I tried to solve problems. Once, when students had a sit-in demonstration against the Americans, I told them: “Be quiet, be careful in your way of dealing with them. If you’re impolite, suppose they are impolite, too — you could be killed.”
Many times when I went to my father-in-law’s house I was shot at from afar. Among the Shiites there are many hard-liners who support Iran and hate America. They didn’t know that by marriage, I’m a Shiite like them. They said, this guy’s a Sunni, serving the Americans.
The Americans gave me a pistol to defend myself. It was a war spoil, an Iraqi intelligence-style pistol. But it created some troubles between me and the American in charge of intelligence. One day he told me, “Waddah, give me the card for the weapon,” the identity card allowing me to carry the weapon. I told him I didn’t have it. I didn’t trust him very much. He was young, proud and haughty. He frisked me, searching for the card, right in front of the president of the university, and he found the card in my pocket. He said, “You lied to me?”
I decided to quit working for the Americans. Not long after this, a child relative of mine was kidnapped on her way home from school. I sold my wife’s gold, and I sold the plot of land Saddam Hussein gave me, for the ransom. Every one of my friends was looking for her. Finally the kidnappers telephoned my brother, he gave them $50,000, and she was released. This is what the insurgents do to finance their terror.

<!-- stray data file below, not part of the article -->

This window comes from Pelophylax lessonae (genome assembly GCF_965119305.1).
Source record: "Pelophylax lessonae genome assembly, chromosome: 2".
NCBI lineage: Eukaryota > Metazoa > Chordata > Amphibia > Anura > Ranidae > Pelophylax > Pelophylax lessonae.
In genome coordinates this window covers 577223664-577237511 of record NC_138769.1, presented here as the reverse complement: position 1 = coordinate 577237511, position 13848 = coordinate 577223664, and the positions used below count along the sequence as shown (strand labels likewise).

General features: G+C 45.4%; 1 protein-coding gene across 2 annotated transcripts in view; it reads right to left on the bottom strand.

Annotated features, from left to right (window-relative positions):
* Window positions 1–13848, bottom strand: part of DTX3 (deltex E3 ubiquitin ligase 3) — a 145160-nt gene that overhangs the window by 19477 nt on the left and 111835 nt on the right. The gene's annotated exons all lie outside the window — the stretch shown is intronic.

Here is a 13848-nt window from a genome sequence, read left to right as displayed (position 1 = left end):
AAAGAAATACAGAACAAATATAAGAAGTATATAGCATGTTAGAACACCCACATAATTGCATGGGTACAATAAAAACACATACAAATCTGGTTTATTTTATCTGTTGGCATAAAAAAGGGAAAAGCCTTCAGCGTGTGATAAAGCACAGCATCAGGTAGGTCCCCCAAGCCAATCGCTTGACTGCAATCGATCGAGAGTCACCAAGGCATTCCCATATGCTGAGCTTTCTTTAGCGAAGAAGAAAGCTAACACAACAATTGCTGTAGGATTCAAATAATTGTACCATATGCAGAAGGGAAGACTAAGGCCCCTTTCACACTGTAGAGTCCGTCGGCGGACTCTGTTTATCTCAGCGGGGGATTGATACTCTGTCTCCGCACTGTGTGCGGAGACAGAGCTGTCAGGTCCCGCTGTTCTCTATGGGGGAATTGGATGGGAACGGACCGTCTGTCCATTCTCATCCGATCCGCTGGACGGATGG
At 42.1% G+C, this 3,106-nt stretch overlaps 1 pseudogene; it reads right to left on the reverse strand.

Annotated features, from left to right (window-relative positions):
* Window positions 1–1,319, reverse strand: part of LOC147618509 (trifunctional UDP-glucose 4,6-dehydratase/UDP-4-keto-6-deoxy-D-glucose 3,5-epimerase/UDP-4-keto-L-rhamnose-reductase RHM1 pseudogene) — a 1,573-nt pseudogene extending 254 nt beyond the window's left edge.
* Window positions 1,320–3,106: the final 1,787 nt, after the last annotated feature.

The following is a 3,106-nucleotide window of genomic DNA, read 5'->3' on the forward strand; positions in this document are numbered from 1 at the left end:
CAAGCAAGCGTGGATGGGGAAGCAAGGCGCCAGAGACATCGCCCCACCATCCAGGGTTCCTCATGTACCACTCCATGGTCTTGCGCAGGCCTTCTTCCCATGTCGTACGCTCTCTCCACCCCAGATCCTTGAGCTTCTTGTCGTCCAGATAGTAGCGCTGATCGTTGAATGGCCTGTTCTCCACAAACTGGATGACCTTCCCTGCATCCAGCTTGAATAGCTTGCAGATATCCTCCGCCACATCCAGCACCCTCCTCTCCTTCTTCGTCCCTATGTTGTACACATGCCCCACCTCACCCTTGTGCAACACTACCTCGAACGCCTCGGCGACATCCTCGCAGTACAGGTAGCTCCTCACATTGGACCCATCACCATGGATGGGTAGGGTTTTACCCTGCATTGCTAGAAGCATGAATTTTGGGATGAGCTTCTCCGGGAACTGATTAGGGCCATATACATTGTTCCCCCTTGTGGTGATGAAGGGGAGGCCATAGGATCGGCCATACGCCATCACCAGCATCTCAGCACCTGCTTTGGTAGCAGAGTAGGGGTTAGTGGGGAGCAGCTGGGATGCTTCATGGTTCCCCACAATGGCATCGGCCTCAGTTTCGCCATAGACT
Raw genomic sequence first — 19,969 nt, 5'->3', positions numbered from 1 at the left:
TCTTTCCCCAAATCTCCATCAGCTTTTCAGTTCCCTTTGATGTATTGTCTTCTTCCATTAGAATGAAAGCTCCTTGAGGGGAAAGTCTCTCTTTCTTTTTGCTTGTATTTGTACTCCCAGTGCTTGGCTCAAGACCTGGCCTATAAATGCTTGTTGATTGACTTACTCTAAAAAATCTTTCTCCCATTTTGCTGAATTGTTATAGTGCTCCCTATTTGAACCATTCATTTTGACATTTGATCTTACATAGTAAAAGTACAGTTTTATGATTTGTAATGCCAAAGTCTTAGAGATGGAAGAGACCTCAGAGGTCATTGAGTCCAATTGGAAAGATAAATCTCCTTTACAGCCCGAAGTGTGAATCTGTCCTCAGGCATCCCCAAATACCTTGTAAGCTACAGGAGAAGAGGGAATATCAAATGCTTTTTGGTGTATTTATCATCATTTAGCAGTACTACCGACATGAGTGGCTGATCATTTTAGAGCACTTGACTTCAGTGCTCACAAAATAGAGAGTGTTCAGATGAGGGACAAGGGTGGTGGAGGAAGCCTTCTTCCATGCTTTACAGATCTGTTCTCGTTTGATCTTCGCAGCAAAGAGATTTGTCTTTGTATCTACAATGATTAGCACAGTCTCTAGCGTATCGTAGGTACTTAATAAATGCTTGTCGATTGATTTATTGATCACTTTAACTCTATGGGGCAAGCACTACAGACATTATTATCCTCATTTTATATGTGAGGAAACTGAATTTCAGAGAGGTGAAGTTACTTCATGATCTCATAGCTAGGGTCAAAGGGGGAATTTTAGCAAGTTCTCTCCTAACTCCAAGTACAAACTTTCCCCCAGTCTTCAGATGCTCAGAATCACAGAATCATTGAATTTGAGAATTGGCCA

HISTORY is an idea to you; to us it is our life. I’m a typical Iraqi. I love my country. I love my food, my way of life, I love the carpets, the mud of the Euphrates, Iraqi poetry, everything: this is my culture. If I feel proud, I recite my poets, and the rhythm comes back, and no other rhythm can supersede or remove it.
What made Saddam Hussein powerful? Information. Whenever a person checked into a hotel, a paper with his full name and a copy of his passport was given to the security quarters. Iraq was a castle; a bird could not go in without being checked. If you caused offense, you could be put in prison for good. If you were lucky you would be tried one day; if not, then we have a word in Arabic that means you rot, as food rots.
America did well to liberate Iraq. But Iraqis were used to tyranny and afraid of freedom. The Americans entered Iraq without a psychological program for dealing with this fact. Iraqis had been programmed according to another system of thought and feeling. America should have considered that.
Waddah Ali is a poet, translator and university lecturer.
Lost After Translation
By BASIM MARDAN
Published by New York Times, November 20, 2006